A few weeks ago saw the advent of Chinese Teachers' Day which prompted me to write this post seeing as it seems like an absolute age since I last posted. This was pretty cool because I actually got a couple of cards – albeit complete with bad grammar and spelling mistakes – but who's complaining when it's an acknowledgement of appreciation or sucking up =p. My first class today were quite down but I think that has more to do with the overhanging seemingly endless drizzle than the lesson at hand – that's what I'm going with anyway.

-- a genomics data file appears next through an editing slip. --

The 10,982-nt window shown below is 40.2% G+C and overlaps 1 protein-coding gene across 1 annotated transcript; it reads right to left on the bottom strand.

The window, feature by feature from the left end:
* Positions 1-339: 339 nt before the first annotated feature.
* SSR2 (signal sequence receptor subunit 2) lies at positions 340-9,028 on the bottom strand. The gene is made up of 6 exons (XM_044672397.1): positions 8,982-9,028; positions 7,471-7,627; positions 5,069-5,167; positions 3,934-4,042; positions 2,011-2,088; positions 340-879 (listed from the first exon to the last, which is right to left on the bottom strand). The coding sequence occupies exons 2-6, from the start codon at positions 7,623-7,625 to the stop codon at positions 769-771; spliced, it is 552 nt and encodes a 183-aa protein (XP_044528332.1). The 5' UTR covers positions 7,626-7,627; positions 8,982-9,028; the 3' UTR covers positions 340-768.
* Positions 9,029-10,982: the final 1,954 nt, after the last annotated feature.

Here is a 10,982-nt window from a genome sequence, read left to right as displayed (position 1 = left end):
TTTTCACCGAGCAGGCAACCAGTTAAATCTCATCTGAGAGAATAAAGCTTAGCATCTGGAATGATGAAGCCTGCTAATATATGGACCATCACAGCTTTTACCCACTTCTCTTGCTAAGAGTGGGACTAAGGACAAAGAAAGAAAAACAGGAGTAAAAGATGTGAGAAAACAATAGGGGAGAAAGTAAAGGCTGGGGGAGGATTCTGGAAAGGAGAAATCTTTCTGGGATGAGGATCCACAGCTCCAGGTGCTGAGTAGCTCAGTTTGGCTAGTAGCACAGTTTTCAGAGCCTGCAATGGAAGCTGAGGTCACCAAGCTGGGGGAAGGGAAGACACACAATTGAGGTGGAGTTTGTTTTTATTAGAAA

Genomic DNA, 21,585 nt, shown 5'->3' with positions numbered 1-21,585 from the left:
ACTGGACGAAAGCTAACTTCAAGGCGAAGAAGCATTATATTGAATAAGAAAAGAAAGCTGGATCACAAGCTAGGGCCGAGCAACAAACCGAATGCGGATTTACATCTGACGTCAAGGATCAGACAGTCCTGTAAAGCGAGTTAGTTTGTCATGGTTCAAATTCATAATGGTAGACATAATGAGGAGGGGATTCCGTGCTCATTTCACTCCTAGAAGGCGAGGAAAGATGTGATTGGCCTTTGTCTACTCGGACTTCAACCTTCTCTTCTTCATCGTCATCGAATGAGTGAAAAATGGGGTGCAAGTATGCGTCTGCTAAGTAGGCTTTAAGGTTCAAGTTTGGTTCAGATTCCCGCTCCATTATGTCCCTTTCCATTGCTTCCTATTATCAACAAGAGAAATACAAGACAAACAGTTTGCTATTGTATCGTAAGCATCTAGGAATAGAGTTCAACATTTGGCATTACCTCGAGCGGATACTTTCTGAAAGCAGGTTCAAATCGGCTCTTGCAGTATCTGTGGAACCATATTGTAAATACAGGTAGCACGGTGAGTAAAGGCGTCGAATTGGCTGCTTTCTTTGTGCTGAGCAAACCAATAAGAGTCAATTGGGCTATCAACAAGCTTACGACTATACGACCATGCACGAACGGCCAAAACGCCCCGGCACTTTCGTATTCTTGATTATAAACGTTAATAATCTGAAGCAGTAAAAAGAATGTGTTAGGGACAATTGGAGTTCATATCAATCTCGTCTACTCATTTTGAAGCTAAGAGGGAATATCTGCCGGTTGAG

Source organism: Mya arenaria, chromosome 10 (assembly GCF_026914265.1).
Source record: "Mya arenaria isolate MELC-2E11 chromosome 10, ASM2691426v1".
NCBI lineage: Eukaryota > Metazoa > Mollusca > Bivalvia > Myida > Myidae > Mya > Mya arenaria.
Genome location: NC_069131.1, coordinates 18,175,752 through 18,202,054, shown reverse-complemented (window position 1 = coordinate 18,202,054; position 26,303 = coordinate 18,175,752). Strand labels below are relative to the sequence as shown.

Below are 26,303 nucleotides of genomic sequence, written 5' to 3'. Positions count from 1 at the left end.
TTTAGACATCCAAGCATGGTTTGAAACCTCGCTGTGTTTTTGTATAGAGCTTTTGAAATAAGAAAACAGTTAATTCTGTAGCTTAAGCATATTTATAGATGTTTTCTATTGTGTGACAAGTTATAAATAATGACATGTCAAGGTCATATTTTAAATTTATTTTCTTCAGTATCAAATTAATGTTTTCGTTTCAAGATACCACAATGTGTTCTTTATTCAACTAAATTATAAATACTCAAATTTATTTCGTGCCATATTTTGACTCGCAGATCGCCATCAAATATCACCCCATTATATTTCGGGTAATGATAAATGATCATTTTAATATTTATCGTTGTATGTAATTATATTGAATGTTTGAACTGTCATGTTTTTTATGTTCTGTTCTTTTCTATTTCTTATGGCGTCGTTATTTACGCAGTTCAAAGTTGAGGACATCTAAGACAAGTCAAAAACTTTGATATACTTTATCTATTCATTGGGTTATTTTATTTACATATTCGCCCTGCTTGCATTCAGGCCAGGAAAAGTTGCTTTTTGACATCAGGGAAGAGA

I recently returned from a holiday to the Philippines with my friends Paul and Jo. Actually that was a couple of months ago but we had a good time and it was nice to chill out in the countryside and on the beach and see some weird looking creatures called Tarsiers, if I had the opportunity of naming them I'd call them Owl Eyed Hamster Monkeys but unfortunately I'm not entrusted with such honours :(... We went to an island called Bohol and also had the opportunity to go dolphin watching and snorkelling amongst other activites such as checking out coastal caves and scoffing Filipino scran like a dog eating hot chips. (I'll take solo credit for the last one)... it was really cool but as it was a while back my rather limited recent memory is struggling to recall the intricacies – there was a really big fossilised clamshell and a shitload of hermit crabs and star fish though. We also saw a couple of Bamboo bridges, which I always find pretty cool, and my expert advice is to take your time when crossing them. One of these bridges looked about as sturdy as a whicker basket woven by a paraplegic swimmer. My rather offensive simile aside I was cacking myself when I had to cross it. We also saw some rather pleasant hills known to tourists as "The Chocolate Hills" and these were a very pleasant way to spend an hour or so perusing. They were green at the time though because it was wet season – I guess their true majesty is at sunrise in the dry season. We arrived around 3pm so expecting to see them in their full glory probably would have been expecting too much, but they were very nice nonetheless.